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What is your interpretation of Laplace operator? When evaluating Laplacian of some scalar field at a given point one can get a value. What does this value tell us about the field or it's behaviour in the given spot?

I can grasp the meaning of gradient and divergence. But viewing Laplace operator as divergence of gradient gives me interpretation "sources of gradient" which to be honest doesn't make sense to me.

It seems a bit easier to interpret Laplacian in certain physical situations or to interpret Laplace's equation, that might be a good place to start. Or misleading. I seek an interpretation that would be as universal as gradients interpretation seems to me - applicable, correct and understandable on any scalar field.

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The bounty established yesterday proposes that "the current answers do not contain enough detail". The question, however, is itself vague enough that the answers (including that of the author of the bounty, Nick Kidman) seem appropriate or better. I suppose my question here is -- what more do you want? I suspect you might have been better to ask a full question yourself instead of putting a bounty here. –  Peter Morgan Jul 7 '12 at 17:11
    
@PeterMorgan: As the number of physics.SE users is manageable, the credit points seem like a useless or at least unused resource. The number of featured threads is also strangely small here, compared to say the math board where they have always 5-15 featured questions. I can sit on 3500 points, or I'll use them for bumping an interesting thread. The rate I get points is predictable and I'll have 500 once I actually need them. Also, I was hoping someone would start ranting about codifferentials and friends. Lastly, I want to know if I can go marble cake also the game on users pages. –  NikolajK Jul 11 '12 at 8:00

6 Answers 6

The Laplacian measures what you could call the « curvature » or stress of the field. It tells you how much the value of the field differs from its average value taken over the surrounding points. This is because it is the divergence of the gradient..it tells you how much the rate of changes of the field differ from the kind of steady variation you expect in a divergence-free flow.

Look at one dimension: the Laplacian simply is $\partial^2\over\partial x^2$, i.e., the curvature. When this is zero, the function is linear so its value at the centre of any interval is the average of the extremes. In three dimensions, if the Laplacian is zero, the function is harmonic and satisfies the averaging principle. See http://en.wikipedia.org/wiki/Harmonic_function#The_mean_value_property . If not, the Laplacian measures its deviation from this.

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Yes, the curvature interpretation seems natural if you look at 1D Laplacian. May I also look at 2D or 3D case? If I take any of the wikimentioned harmonic functions and plot it I get this: wolframalpha.com/input/?i=log%28x%5E2+%2B+y%5E2%29 Harmonicity of a function means it's Laplacian is equal to zero almost everywhere. However, it doesn't appear to me that the curvature (or stress) of this field is equal to zero. It doesn't even seem to be constant, actually. –  Juris Feb 8 '12 at 18:25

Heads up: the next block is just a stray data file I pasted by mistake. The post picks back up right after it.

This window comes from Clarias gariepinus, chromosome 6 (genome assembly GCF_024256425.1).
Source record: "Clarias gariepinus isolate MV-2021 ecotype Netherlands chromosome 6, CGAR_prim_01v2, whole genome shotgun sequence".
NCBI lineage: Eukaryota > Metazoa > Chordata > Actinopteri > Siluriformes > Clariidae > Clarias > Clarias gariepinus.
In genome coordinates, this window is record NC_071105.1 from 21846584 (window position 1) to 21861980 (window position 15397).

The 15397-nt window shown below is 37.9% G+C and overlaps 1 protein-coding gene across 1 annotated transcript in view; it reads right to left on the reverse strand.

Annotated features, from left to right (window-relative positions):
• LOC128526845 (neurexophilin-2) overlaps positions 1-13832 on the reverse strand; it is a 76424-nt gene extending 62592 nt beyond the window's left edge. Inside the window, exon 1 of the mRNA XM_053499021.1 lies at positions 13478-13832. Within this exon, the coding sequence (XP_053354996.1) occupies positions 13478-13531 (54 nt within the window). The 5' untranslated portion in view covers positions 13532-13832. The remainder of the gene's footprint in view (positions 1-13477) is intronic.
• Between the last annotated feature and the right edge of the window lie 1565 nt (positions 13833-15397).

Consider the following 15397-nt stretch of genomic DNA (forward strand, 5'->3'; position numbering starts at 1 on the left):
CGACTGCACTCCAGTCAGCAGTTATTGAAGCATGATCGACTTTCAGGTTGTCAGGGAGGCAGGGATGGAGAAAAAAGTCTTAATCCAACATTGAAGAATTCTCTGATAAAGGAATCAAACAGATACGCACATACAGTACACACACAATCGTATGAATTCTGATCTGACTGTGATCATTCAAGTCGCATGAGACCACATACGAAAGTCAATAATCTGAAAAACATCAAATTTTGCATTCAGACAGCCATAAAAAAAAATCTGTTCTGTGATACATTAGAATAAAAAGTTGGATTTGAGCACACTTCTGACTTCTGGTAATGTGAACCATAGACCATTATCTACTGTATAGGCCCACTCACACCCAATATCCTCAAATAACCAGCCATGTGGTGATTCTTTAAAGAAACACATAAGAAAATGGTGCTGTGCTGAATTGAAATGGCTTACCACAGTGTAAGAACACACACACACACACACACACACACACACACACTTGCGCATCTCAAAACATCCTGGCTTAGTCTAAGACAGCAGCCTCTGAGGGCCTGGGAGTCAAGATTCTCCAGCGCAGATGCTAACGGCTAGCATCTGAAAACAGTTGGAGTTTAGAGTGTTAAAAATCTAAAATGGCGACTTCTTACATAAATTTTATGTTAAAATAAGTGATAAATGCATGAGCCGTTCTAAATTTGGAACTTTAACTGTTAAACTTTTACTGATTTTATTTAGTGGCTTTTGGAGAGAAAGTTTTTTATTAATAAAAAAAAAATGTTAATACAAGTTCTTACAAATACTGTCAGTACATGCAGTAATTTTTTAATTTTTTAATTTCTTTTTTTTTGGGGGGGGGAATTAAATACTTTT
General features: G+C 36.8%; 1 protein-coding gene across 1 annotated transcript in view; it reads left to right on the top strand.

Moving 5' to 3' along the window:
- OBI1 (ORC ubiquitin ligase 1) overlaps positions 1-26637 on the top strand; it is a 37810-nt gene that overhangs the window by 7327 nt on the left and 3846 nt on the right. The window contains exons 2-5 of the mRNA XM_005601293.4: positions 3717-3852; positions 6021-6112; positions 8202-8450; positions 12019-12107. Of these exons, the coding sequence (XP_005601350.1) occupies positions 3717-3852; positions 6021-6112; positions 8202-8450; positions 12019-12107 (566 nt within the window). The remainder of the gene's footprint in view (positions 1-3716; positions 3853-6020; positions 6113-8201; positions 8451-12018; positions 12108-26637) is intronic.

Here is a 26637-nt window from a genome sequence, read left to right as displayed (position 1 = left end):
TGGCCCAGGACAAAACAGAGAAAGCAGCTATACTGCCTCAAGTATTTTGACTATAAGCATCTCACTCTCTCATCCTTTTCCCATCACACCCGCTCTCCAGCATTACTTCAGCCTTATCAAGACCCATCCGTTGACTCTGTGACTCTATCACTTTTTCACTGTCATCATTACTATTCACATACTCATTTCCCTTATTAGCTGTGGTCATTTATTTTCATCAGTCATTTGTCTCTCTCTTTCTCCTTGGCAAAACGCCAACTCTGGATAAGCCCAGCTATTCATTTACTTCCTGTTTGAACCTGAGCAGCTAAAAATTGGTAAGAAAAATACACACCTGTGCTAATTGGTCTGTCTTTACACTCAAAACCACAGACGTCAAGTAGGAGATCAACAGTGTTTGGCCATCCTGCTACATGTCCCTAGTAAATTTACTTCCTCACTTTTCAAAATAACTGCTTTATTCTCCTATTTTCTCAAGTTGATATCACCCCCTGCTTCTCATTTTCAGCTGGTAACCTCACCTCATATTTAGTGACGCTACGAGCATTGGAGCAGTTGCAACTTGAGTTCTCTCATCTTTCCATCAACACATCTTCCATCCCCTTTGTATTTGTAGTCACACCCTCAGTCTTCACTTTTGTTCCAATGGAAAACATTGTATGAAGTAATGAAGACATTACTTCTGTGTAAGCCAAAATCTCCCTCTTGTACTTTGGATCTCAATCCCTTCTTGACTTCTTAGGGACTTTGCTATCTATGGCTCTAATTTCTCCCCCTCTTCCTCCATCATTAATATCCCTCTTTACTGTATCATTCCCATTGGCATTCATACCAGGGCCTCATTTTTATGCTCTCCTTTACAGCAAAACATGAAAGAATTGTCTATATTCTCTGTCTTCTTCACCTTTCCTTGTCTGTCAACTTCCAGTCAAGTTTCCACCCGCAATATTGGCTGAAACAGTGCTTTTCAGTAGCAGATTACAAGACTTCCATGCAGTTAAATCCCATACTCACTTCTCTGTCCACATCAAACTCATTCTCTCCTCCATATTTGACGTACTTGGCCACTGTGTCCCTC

It can be thought of as a kind of curvature. Our Euclidean intuition of flat or straight is, going back to Euclid himself or earlier, « lying evenly between its extremes.» (Admittedly, to make sense of this in general was a Hilbert problem...) A harmonic function obeys the averaging property, so it lies evenly between its extremes.... –  joseph f. johnson Feb 8 '12 at 19:38

joseph f. johnson already gave a motivation for the one-dimensional case.

I think the physical example diffusion equation

$$\frac{\partial}{\partial t}n(x)=D \frac{\partial^2}{\partial x^2}n(x)$$

is the best way to illustrate it:

enter image description here

If the function looks like $x^2$ (positive curvature), like left and right, then in the next time step the function $n(x)$ will grow there. If the function looks like $-x^2$ (negative curvature), like in the middle, then in the next time step the function $n(x)$ will decline.


Regarding your question in the comment, you're right in a way. If you look here in the second section titled "Laplace's spherical harmonics",

enter image description here

then you see that for this common type of function the radial and the rotational degrees of freedom in 3D are actually so that their curvature is constant $\lambda$ respecitvely, but together they satisfy $\Delta f=0$.


To get another grasp of the rather "curvature of function" concept you could take a look at the calculus of variations. There, instead of the Laplacian in $-\phi\Delta\phi$, you might want to think of the explicitly quadratic expression $\nabla\phi\nabla\phi$. Analog as to how they sum over curvatures in the Einstein Hilbert action, they sum over this expression in the Lagrangian formalism for fields or functions.


Additionally, I want to say that if you already understand gradient and divergence, then it does make sense to thing of the Laplacian $\Delta=\nabla^2$ as the divergence of the gradient. Also the almost solution, namely the Greens function you remarked in the comment, is pointing in this direction. For the physical interpretation of these, in equations involving the Laplacian and for elliptic operators in general, you can first think of the full Poisson equation in electrostatics

$$\nabla^2\phi(\vec x)=\rho(\vec x),$$